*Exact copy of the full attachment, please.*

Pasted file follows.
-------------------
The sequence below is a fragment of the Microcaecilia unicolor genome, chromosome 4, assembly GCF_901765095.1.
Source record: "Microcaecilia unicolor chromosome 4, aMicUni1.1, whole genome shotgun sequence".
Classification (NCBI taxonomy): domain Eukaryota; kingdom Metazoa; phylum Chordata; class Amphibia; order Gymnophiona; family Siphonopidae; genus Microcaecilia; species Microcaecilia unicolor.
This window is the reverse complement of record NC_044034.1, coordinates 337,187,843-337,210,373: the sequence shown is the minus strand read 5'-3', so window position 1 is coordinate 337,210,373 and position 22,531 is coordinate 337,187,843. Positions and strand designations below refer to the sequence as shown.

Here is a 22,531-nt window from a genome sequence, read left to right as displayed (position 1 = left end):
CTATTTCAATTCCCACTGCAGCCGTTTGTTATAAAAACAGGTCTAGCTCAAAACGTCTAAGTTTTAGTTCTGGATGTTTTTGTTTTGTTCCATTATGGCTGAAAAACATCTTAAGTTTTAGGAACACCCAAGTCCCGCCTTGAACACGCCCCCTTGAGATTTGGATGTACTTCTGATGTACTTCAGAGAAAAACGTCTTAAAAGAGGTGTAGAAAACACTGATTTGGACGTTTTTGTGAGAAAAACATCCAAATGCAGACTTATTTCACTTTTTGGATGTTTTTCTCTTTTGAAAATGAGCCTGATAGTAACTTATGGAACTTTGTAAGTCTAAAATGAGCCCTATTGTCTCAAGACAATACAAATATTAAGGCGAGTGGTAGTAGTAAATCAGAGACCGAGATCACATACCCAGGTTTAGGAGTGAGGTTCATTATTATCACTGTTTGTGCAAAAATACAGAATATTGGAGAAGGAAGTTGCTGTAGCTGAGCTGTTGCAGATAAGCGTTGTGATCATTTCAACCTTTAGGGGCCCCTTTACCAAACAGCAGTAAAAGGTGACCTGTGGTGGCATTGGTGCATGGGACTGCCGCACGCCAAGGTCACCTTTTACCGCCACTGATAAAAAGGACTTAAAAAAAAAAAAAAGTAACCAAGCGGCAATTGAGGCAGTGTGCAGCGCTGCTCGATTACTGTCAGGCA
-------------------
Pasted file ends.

The sequence below is a fragment of the Microcaecilia unicolor genome, chromosome 4, assembly GCF_901765095.1.
Source record: "Microcaecilia unicolor chromosome 4, aMicUni1.1, whole genome shotgun sequence".
Classification (NCBI taxonomy): domain Eukaryota; kingdom Metazoa; phylum Chordata; class Amphibia; order Gymnophiona; family Siphonopidae; genus Microcaecilia; species Microcaecilia unicolor.
This window is the reverse complement of record NC_044034.1, coordinates 337,187,843-337,210,373: the sequence shown is the minus strand read 5'-3', so window position 1 is coordinate 337,210,373 and position 22,531 is coordinate 337,187,843. Positions and strand designations below refer to the sequence as shown.

Here is a 22,531-nt window from a genome sequence, read left to right as displayed (position 1 = left end):
CTATTTCAATTCCCACTGCAGCCGTTTGTTATAAAAACAGGTCTAGCTCAAAACGTCTAAGTTTTAGTTCTGGATGTTTTTGTTTTGTTCCATTATGGCTGAAAAACATCTTAAGTTTTAGGAACACCCAAGTCCCGCCTTGAACACGCCCCCTTGAGATTTGGATGTACTTCTGATGTACTTCAGAGAAAAACGTCTTAAAAGAGGTGTAGAAAACACTGATTTGGACGTTTTTGTGAGAAAAACATCCAAATGCAGACTTATTTCACTTTTTGGATGTTTTTCTCTTTTGAAAATGAGCCTGATAGTAACTTATGGAACTTTGTAAGTCTAAAATGAGCCCTATTGTCTCAAGACAATACAAATATTAAGGCGAGTGGTAGTAGTAAATCAGAGACCGAGATCACATACCCAGGTTTAGGAGTGAGGTTCATTATTATCACTGTTTGTGCAAAAATACAGAATATTGGAGAAGGAAGTTGCTGTAGCTGAGCTGTTGCAGATAAGCGTTGTGATCATTTCAACCTTTAGGGGCCCCTTTACCAAACAGCAGTAAAAGGTGACCTGTGGTGGCATTGGTGCATGGGACTGCCGCACGCCAAGGTCACCTTTTACCGCCACTGATAAAAAGGACTTAAAAAAAAAAAAAAGTAACCAAGCGGCAATTGAGGCAGTGTGCAGCGCTGCTCGATTACTGTCAGGCA